Obstacles for the Development of Public Security Policies in Line with Human Rights in Brazil
This paper deals with the difficult mandate of Supreme Audit Institutions to study corruption. It focuses on the case of Mexico and the problems encountered by anti-corruption specialists in the Auditoría Superior de la Federación.
This paper seeks to determine what factors explain the persistence and pervasiveness of the imbrication of the formal, informal and illegal economic sectors. It studies the relationship between stall owners, the market administration, the union and the police and how changing social, political and economic contexts motivate their selection of economic practices which in turn leads to the persistence of the imbrication of the formal and informal sectors. The relationship between This is examined using data gathered over a period of five months from April to August 2018 in the municipal market in the town of Antigua, Guatemala.
Brazil is among the countries with the highest levels of violence in the world. Homicide is the main cause of death among youth in Brazil, especially Afro-Brazilian males in the poor suburbs and favelas of metropolitan areas. Although preliminary studies show that preventive programs in line with human rights are more effective in reducing rates of lethal violence than overly repressive approaches, the state continues to allocate more resources to repressive policies and police remain among the worst perpetrators of lethal violence in Brazil. This research project aims to identify and analyze the main obstacles to the development of preventive initiatives and the overcoming of practices that threaten human rights in Brazilian public security policies. It focuses on the relationship between institutional legacies and ideas in the processes of institutional maintenance and change in public policies.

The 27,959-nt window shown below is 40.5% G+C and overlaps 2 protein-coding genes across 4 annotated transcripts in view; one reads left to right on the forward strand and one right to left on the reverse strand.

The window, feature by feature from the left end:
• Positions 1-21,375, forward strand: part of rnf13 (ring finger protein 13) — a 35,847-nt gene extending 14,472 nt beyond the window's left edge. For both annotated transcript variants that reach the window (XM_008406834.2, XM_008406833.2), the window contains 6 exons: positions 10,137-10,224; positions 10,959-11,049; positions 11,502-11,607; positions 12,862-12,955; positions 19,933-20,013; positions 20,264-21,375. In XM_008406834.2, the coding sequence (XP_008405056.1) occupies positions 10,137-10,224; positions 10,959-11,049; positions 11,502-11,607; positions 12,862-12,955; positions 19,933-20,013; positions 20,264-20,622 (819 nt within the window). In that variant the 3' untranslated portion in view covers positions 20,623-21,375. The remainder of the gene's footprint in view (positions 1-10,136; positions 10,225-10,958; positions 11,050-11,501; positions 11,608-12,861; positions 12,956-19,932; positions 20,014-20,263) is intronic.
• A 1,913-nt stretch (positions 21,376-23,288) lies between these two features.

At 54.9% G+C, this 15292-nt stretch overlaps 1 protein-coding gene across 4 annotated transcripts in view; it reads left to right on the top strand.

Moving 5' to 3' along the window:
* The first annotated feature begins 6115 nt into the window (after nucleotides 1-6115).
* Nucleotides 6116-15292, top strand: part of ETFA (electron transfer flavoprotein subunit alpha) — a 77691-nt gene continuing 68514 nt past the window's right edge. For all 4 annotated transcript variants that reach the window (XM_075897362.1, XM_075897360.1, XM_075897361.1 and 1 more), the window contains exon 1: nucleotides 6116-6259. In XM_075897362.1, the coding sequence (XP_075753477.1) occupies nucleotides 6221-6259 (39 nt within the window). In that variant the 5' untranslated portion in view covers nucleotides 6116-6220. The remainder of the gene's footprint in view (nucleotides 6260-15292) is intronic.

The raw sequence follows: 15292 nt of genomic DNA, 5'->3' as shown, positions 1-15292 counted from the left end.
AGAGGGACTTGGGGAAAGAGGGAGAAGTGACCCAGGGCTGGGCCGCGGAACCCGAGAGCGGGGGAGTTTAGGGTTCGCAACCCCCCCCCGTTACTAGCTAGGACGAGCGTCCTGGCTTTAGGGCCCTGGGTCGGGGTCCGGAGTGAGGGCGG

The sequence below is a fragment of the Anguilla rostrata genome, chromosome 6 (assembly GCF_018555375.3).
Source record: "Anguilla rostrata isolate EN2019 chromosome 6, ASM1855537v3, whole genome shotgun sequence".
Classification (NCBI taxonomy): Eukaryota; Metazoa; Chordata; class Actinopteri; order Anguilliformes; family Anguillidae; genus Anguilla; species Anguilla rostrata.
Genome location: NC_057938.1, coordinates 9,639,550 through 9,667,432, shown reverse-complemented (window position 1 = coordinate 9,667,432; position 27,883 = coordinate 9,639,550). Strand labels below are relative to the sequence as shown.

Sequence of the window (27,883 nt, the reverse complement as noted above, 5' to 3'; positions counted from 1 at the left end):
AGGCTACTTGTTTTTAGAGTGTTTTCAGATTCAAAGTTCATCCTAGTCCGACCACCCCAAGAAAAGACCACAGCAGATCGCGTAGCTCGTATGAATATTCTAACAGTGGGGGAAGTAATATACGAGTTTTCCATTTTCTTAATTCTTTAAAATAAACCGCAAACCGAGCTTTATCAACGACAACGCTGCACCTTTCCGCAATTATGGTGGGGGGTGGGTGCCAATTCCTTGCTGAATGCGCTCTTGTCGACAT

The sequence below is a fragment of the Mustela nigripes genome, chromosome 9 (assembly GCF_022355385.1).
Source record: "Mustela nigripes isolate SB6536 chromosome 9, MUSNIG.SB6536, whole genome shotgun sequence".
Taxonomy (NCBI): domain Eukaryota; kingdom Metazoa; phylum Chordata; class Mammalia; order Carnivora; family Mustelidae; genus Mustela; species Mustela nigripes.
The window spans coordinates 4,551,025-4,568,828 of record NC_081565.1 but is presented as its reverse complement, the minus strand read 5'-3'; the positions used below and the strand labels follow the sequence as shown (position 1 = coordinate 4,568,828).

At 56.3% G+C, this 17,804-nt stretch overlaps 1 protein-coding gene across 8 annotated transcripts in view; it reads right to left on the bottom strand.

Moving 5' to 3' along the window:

This project theorizes the changing relationships between the favelas and the state.
Embedded Economic Practices in Antigua’s Municipal Market
The objective of this project is to explore the tenuous relationship between the middle classes and democracy in Brazil. It analyzes the formation of the traditional and the new middle classes, focusing on how institutional and economic contexts frame their relationships with each other, with elites, and with the lower classes, and on how these relationships help to construct perspectives on citizenship rights and political regimes. Data from ethnographic fieldwork in São Paulo are examined.